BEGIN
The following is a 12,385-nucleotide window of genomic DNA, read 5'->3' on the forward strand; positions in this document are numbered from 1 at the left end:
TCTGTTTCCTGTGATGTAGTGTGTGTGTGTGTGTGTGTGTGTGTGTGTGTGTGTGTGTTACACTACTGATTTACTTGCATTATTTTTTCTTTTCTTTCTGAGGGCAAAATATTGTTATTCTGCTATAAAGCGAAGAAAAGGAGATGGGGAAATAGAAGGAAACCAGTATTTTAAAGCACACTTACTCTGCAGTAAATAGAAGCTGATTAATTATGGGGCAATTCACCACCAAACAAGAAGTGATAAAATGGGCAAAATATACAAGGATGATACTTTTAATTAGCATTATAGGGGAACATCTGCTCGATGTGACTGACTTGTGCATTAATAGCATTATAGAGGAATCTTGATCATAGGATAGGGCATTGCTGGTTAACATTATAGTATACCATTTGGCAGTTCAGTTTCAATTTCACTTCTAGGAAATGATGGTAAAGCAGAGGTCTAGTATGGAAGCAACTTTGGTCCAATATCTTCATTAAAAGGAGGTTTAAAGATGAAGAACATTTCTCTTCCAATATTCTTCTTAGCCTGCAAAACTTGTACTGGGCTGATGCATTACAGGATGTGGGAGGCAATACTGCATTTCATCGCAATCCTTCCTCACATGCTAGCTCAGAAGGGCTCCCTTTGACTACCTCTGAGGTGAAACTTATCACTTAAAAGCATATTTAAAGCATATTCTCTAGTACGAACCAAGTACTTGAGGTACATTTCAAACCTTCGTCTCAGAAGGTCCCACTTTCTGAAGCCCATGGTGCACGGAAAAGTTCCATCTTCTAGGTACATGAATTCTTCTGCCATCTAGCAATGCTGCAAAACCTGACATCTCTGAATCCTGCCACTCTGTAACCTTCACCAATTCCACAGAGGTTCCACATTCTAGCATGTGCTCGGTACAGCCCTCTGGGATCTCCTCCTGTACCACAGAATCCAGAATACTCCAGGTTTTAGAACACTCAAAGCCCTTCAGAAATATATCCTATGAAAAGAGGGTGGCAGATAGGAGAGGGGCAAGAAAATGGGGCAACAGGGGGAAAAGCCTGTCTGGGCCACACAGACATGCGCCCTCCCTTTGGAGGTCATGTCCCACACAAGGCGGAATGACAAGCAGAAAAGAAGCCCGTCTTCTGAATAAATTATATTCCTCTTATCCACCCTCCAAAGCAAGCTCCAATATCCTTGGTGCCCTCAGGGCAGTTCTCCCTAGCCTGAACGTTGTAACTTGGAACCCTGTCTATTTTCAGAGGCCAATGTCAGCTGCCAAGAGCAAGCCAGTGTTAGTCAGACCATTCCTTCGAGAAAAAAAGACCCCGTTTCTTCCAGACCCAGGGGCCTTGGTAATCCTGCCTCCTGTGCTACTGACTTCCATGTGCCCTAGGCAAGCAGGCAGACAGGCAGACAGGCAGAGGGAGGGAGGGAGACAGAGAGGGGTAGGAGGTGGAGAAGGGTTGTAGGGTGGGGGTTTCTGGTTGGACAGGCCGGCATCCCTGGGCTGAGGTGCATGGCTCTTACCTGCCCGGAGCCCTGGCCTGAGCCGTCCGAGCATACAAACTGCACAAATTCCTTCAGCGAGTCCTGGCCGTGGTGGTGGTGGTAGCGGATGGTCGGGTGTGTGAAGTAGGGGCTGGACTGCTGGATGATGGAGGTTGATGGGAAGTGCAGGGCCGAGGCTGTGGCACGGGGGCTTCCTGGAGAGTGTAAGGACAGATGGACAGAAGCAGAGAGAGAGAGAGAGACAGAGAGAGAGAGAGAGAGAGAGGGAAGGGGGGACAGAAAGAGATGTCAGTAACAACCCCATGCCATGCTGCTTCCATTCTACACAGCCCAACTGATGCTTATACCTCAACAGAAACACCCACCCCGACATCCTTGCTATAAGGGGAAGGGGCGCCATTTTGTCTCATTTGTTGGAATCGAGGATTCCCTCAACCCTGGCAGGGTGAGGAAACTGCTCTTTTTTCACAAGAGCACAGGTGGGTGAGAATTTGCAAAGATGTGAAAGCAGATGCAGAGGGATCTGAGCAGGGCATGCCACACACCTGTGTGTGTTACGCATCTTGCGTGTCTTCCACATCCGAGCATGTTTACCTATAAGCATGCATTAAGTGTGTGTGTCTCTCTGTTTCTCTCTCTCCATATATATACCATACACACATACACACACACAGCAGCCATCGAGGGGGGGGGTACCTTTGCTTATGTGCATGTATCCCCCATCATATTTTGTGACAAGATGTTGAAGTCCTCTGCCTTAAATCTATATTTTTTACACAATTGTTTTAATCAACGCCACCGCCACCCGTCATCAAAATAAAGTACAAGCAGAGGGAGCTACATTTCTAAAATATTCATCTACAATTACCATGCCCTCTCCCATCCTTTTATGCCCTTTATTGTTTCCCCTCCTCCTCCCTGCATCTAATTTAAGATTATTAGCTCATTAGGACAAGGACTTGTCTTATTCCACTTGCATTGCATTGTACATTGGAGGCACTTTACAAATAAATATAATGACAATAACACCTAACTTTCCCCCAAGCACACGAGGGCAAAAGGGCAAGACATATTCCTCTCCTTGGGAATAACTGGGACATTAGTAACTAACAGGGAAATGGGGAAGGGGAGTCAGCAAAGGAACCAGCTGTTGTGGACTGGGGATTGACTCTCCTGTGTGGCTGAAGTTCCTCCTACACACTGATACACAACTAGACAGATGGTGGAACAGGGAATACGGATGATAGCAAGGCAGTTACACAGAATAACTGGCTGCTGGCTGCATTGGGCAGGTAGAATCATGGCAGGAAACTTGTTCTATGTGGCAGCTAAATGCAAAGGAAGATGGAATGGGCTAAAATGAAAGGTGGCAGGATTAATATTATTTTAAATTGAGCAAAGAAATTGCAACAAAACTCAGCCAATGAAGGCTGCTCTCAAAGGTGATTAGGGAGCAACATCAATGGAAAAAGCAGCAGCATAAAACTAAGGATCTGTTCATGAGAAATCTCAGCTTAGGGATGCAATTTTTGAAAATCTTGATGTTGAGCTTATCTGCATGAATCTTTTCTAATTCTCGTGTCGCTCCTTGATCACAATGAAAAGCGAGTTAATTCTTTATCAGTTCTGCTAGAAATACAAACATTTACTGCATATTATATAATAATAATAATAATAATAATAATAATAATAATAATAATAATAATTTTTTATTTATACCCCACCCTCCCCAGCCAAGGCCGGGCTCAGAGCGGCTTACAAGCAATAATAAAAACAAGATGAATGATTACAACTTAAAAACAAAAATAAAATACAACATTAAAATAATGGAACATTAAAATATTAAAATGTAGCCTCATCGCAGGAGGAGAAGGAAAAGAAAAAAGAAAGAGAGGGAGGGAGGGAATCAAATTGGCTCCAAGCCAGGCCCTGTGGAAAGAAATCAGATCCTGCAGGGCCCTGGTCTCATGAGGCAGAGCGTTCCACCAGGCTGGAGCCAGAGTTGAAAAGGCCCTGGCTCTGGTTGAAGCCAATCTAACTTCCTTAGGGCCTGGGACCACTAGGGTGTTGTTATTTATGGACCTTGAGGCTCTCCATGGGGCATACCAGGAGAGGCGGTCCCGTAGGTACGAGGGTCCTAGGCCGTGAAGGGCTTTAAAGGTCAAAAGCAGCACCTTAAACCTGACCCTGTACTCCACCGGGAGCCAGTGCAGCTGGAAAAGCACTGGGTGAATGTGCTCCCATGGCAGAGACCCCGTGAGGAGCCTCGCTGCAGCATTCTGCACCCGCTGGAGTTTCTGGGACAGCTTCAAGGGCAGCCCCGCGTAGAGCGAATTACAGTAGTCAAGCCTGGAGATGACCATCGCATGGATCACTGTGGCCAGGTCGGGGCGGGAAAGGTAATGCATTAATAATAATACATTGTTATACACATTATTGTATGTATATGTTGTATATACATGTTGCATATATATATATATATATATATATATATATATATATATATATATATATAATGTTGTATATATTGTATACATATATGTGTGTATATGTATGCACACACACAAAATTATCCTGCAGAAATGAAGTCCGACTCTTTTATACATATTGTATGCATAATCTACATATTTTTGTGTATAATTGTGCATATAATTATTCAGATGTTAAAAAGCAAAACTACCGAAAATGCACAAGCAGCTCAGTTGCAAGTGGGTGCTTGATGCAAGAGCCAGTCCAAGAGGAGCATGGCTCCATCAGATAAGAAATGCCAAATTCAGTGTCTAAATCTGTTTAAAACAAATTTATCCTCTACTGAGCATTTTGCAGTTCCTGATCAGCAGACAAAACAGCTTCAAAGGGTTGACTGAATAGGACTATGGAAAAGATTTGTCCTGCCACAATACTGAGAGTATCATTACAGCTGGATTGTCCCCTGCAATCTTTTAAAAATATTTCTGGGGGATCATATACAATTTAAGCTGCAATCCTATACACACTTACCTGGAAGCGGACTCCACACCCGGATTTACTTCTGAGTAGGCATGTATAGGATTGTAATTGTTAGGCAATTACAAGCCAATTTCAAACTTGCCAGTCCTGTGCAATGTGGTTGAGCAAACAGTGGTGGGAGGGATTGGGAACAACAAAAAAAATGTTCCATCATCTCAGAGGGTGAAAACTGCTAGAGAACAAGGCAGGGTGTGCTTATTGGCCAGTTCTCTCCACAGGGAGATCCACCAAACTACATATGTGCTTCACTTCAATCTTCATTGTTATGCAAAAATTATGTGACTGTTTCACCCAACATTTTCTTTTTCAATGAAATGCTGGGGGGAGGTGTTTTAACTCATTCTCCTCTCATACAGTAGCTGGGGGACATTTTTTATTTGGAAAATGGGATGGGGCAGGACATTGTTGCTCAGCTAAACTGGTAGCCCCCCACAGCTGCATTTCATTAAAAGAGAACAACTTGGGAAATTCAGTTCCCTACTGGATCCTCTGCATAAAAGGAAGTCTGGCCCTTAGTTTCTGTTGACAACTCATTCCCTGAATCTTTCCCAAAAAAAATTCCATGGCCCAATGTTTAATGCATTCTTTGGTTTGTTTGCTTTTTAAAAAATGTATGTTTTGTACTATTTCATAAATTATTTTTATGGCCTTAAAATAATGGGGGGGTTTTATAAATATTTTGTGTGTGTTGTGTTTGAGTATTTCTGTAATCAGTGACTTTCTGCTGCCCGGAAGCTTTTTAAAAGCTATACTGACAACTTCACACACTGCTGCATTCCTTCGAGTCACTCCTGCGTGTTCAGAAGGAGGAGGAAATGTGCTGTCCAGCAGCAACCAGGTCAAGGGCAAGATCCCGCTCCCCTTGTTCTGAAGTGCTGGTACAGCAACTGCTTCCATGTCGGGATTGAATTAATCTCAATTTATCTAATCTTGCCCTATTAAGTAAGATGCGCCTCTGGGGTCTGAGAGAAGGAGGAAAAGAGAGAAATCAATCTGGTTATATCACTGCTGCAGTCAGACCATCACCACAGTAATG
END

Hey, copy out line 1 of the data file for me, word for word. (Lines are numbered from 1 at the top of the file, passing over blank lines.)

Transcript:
The following is a 12,385-nucleotide window of genomic DNA, read 5'->3' on the forward strand; positions in this document are numbered from 1 at the left end: